Glioblastoma multiforme (GBM) is the most frequent and aggressive type of primary brain tumours in adults. Despite very intensive treatments including maximal safe neurosurgery, radiation therapy and chemotherapy, the prognosis of GBM patients remains poor with a median overall survival below 18 months. Temozolomide (TMZ)-based chemotherapy is the most com- mon pharmacological treatment in patients with diagnosed GBM. Even if TMZ administration improves patient overall survival, prognosis remains poor [8] and no major therapeutic advance has been accomplished within the past 10 years. This can be related to a lack of knowledge in how the tumour evolves and ultimately escape drug activity, especially in a context of large inter-patient variability. New systems pharmacology approaches combining experimental and mathematical expertise provide interesting perspectives towards the design of safe and ecient TMZ-based therapies against GBM [2, 4]. The present study aims to do so through the conception of a model of TMZ pharmacokinetics-pharmacodynamics (PK-PD) and of key regulatory networks, capable of reproducing the intracellular events from TMZ exposure to cell rescue or apoptosis. TMZ is a methylating agent that creates lesions on the DNA after a two-step activation process [7]. Four types of DNA adducts are formed upon drug exposure, which are handled either by O6- methylguanine-DNA methyltransferase (MGMT) or by the base excision repair (BER) system [9, 10]. If DNA repair is unsuccessful, DNA single- or double-strand breaks are created, which triggers Homologous Recombination (HR), ATR/Chk1 and p53 activation, cell cycle arrest and possibly apoptosis [3]. We designed a model, based on ordinary dierential equations, that recapitulates these intra- cellular events. Then, model calibration consisted in a modied least square approach ensuring data best-t satised biologically-sound constraints, the numerical minimization problem being performed by the Covariance Matrix Evolutionary Strategy (CMAES) algorithm. The model was able to reproduce multi-type datasets of several independent studies mostly performed in either the U87 or LN229 glioblastoma cell lines [1, 6, 5]. These datasets included longitudinal and dose-dependent studies of TMZ cellular PK, DNA adduct formation, ATR, Chk1 and p53 phosphorylation, and cell death. This calibrated PK-PD model is currently being used as a powerful tool to investigate new therapeutic targets. Drug combinations involving TMZ and one to three targeted therapies are explored, among which clinically available inhibitors of ATR (e.g. Berzosertibe), PARP (e.g. olaparib) or Cyclin Dependent Kinase4/6 (e.g. palbociclib). The next step will imply a partial re-calibration of the model with multi-omics datasets available for GBM patient-derived cell lines or GBM patient samples, towards a mechanism-based personalization of GMB treatment.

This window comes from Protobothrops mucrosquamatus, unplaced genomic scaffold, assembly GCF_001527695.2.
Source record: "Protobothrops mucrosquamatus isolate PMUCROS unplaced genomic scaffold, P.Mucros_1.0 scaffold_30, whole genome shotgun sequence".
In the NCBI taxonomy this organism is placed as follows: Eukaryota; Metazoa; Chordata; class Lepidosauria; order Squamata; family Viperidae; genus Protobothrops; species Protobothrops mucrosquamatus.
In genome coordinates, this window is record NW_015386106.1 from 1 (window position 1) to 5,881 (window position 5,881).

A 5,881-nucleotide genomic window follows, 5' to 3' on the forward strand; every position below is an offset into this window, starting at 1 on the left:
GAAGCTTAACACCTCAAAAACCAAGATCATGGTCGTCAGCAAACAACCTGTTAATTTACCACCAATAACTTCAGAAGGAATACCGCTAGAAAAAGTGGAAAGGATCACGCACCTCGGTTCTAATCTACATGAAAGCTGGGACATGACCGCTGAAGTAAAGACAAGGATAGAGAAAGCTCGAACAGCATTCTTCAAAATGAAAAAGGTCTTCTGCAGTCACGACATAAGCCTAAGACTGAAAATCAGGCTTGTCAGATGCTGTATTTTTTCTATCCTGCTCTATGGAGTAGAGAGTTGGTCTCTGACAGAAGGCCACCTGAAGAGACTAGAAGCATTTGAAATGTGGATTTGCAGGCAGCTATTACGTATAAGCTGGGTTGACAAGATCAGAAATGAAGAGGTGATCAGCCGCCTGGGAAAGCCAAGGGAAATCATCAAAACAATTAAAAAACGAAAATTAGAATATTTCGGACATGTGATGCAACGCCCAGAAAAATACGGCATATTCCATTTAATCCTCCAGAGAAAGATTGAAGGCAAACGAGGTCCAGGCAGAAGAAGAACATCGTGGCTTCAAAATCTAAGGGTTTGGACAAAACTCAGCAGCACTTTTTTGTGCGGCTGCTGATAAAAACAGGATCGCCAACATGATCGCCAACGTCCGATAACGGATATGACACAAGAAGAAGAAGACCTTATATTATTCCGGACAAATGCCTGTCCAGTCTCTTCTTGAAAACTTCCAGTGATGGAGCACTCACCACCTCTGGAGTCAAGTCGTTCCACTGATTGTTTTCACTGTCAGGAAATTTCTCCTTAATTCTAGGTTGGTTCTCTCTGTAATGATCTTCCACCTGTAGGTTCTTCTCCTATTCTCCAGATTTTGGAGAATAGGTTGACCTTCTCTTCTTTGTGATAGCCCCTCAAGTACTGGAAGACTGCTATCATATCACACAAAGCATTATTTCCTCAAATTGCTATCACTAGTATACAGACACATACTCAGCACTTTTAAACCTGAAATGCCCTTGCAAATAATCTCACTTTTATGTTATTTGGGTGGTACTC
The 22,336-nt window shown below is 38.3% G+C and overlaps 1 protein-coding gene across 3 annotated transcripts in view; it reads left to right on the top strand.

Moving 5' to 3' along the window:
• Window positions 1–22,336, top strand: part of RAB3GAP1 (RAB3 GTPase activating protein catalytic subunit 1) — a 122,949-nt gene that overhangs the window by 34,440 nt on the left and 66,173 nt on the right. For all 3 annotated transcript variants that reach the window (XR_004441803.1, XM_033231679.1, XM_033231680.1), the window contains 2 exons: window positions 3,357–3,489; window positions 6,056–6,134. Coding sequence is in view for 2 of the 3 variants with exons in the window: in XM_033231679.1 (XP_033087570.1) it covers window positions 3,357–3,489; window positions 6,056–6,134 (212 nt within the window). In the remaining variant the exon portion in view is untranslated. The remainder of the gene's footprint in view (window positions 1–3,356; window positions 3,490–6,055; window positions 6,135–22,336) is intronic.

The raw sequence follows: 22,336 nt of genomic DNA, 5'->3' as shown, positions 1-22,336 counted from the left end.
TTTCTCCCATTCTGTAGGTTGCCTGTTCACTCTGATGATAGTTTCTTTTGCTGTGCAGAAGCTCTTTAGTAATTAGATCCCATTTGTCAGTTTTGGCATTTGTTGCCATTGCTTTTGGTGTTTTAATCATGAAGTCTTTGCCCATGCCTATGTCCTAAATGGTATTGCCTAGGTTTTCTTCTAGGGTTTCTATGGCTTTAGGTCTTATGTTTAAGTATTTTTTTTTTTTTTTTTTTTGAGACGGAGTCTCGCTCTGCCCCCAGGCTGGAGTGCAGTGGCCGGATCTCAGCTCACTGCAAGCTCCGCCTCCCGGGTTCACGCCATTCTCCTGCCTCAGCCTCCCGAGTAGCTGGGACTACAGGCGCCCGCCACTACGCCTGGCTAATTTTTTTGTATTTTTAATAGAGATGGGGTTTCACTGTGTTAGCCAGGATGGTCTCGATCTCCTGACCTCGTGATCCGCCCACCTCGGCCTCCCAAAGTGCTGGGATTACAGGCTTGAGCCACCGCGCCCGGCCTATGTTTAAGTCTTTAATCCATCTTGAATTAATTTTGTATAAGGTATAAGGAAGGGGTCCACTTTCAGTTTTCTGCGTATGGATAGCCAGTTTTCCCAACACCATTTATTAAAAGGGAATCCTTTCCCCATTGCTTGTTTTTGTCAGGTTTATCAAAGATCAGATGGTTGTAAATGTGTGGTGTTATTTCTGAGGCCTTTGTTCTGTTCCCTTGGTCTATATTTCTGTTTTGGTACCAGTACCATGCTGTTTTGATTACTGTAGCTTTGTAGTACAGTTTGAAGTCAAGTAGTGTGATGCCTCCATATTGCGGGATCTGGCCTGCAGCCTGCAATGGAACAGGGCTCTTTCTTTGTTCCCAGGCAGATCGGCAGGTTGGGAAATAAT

1. Dorthe Aasland et al. Temozolomide induces senescence and repression of DNA repair pathways in glioblastoma cells via activation of ATR{CHK1, p21, and NF-B". In: Cancer research 79.1 (2019), pp. 99-113.
  2. A Ballesta et al. Multiscale Design of Cell-Type{Specic Pharmacokinetic/Pharmacodynamic Models for Personalized Medicine: Application to Temozolomide in Brain Tumors". In: CPT: pharmacometrics & systems pharmacology 3.4 (2014), pp. 1-11.
  3. Simona Caporali et al. DNA damage induced by temozolomide signals to both ATM and ATR: role of the mismatch repair system". In: Molecular pharmacology 66.3 (2004), pp. 478-491.
  4. Jeremy ZR Han et al. Personalized Medicine for Neuroblastoma: Moving from Static Geno- types to Dynamic Simulations of Drug Response". In: Journal of Personalized Medicine 11.5 (2021), p. 395.
  5. Yang He and Bernd Kaina. Are there thresholds in glioblastoma cell death responses triggered by temozolomide?" In: International journal of molecular sciences 20.7 (2019), p. 1562.
  6. Christopher B Jackson et al. Temozolomide sensitizes MGMT-decient tumor cells to ATR inhibitors". In: Cancer research 79.17 (2019), pp. 4331-4338.
  7. Steve Quiros, Wynand P Roos, and Bernd Kaina. Processing of O6-methylguanine into DNA double-strand breaks requires two rounds of replication whereas apoptosis is also induced in subsequent cell cycles". In: Cell cycle 9.1 (2010), pp. 168-178.
  8. Sarah Smalley, Anthony J Chalmers, and Simon J Morley. mTOR inhibition and levels of the DNA repair protein MGMT in T98G glioblastoma cells". In: Molecular cancer 13.1 (2014), pp. 1-11.
  9. Anish Thomas et al. Temozolomide in the era of precision medicine". In: Cancer research 77.4 (2017), pp. 823-826.
  10. J Lee Villano, Tara E Seery, and Linda R Bressler. Temozolomide in malignant gliomas: current use and future targets". In: Cancer chemotherapy and pharmacology 64.4 (2009), pp. 647-655.

Dernière modification le 01/10/2021